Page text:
Are Hedgehogs A Good Pet For Kids?

I get asked about hedgehogs as pets for kids pretty regularly. People find me through my other hedgehog blog posts such as:

Must-have products before bringing a hedgehog home

How to care for a pet hedgehog

Where to buy a pet hedgehog

How To socialize a pet hedgehog

They learn all about the products they need for a pet hedgehog, how to socialize their hedgehog, and how to take care of their hedgehog. What they are left wondering is whether their child would be able to care for a hedgehog on their own.

Hedgehogs as pets for kids

Of course, every child is different. However, generally speaking I would not recommend hedgehogs as pets for children. They might be okay for some older kids or teenagers but I would still recommend going with another type of pet.

Hedgehogs are not hamsters or guinea pigs. They have quills that hurt when they poke you. However, it’s not really the quills that make them a bad choice for kids. It’s the fact that they are not social creatures. Hamsters, guinea pigs and mice all can be a little bit playful. If they are well socialized they even seem to enjoy being held or using toys. Hedgehogs don’t generally use toys except for their exercise wheel. Those images you see online of hedgehogs stuck in toilet paper tubes aren’t fake, neccesarily. However, hedgehogs don’t erally “play” with toilet paper tubes or tunnels like other small critters will. They root around items in their cage. If you are getting a hedgehog check out my must have items for hedgehog page to see my water bowl recommendation. Every water dish I tried before that made a huge mess because my hedgehog would root around the cage and overturn his food an dwater dishes all the time. He wouldn’t “play” with paper towel rolls or any other type of “toy” that I tried giving him.

Well socialized hedgehogs will tolerate being picked up or held, but they still won’t actively seem very interested in being held. When I was a kid I had a hamster and if I put my hand down he’d crawl over into my hand to help me pick him up. My hedgehog never did that even though I held him very regularly. I always had to corner him to get him. Guinea pigs and mice will brush back and forth over your hand or arm to rub up against you and interact – hedgehogs don’t. If I was holding my hedgehog and put my hand down he’d scoot away unless he was tired enough to just fall asleep in my hand.

Hedgehogs are solitary animals in the wild, so unlike hamsters or mice they generally should be caged alone. They just aren’t social creatures, period.

These are all super minor behavioral traits, but when combined it just feels pretty clear as their owner that they just aren’t super interested in you. My feeling was always that my hedgehog didn’t mind me. He thought I was alright, I think. But I don’t think he would have been sad or lonely at all if I just fed him and let him be. For kids this makes them not as “fun” to interact with. Plus, they are nocturnal so they will be asleep while humans are awake. With all of these things combined, they are a really easy animal to just sort of forget about and let live in a cage 24/7. I know many kids get bored of more social creatures after a few months, so the risk of kids getting bored with a hedgehog is even greater due to the fact that they won’t be getting any “feedback” from their hedgehog.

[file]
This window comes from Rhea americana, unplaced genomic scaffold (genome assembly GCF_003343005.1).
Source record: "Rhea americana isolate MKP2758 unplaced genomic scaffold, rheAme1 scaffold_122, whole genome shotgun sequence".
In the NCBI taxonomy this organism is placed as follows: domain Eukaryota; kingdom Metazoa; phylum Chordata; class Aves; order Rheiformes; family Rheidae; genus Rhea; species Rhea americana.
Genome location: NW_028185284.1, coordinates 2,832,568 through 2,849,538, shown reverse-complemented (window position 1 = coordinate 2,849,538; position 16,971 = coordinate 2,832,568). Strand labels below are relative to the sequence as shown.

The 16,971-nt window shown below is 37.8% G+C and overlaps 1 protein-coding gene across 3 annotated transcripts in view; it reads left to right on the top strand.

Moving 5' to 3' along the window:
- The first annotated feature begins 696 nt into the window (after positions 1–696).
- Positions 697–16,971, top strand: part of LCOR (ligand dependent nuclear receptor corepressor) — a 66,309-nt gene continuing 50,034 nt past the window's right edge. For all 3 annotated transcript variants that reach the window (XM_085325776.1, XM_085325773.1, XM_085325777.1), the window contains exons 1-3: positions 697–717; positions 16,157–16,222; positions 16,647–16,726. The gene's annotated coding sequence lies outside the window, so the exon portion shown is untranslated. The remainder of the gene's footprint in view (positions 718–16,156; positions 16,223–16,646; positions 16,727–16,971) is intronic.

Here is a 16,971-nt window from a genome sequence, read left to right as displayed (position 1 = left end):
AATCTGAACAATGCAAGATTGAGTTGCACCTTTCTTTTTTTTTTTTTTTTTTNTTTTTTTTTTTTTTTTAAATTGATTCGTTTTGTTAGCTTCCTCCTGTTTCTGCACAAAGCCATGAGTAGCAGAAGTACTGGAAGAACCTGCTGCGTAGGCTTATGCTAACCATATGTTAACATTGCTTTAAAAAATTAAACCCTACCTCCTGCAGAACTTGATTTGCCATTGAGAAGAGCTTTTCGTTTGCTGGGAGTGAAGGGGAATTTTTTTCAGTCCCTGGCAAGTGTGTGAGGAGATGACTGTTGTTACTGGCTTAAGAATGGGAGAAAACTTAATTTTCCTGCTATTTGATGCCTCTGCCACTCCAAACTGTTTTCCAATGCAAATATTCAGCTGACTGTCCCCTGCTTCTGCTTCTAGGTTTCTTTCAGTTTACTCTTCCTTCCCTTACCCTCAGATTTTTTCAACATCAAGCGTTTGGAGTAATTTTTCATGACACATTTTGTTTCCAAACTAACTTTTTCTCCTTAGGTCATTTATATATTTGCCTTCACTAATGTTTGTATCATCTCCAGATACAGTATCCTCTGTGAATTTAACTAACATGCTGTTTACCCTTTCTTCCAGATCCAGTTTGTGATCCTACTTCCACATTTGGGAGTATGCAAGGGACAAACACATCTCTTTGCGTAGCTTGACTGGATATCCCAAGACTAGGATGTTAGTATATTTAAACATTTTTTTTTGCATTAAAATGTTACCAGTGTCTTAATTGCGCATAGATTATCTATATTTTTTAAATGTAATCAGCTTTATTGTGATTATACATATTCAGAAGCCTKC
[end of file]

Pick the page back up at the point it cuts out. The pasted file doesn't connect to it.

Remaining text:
Some older children who don’t need the social feedback and just want to help care for a life might be fine with a hedgehog. I definitely would not recommend them for younger children. For younger kids, the fact that they are pokey is a big factor. I have a little sister who was 7 or 8 when I got my hedgehog. She was really interested in him and wanted to hold him. She was scared of him though, so she didn’t have the self control to make calm, slow movements. She was too fast and spooked too easily which caused him to spook and curl up which poked her. So from then on out she was even more scared of him because she had been poked. She only came over once every few weeks, so I let her put on gloves before holding him. I thought that was okay considering she wasn’t one of his primary caregivers. However, if he had been her pet it wouldn’t have been a good idea to let her use gloves. Hedgehogs don’t have good vision so they rely more on scent than we do. They use scent to determine one person from the next. Wearing gloves blocks a lot of the scent on your hands which would make it really hard for a hedgehog to get to “know” that person and stay calm when held by them. I personally would not even consider getting a hedgehog for a child who wasn’t mature enough to handle the hedgehog with bare hands and remain calm and make slow, calculated movements as that is what the hedgehog needs from people.

If your child can tolerate handling and caring for a pokey, solitary animal then the remaining question is keeping up with care. Check out my “How Much Work Is A Pet Hedgehog?” post.

If you have experience with kids of any age please share your experience or tips/advice for determining if a child is ready for a pet hedgehog in the comments.

 

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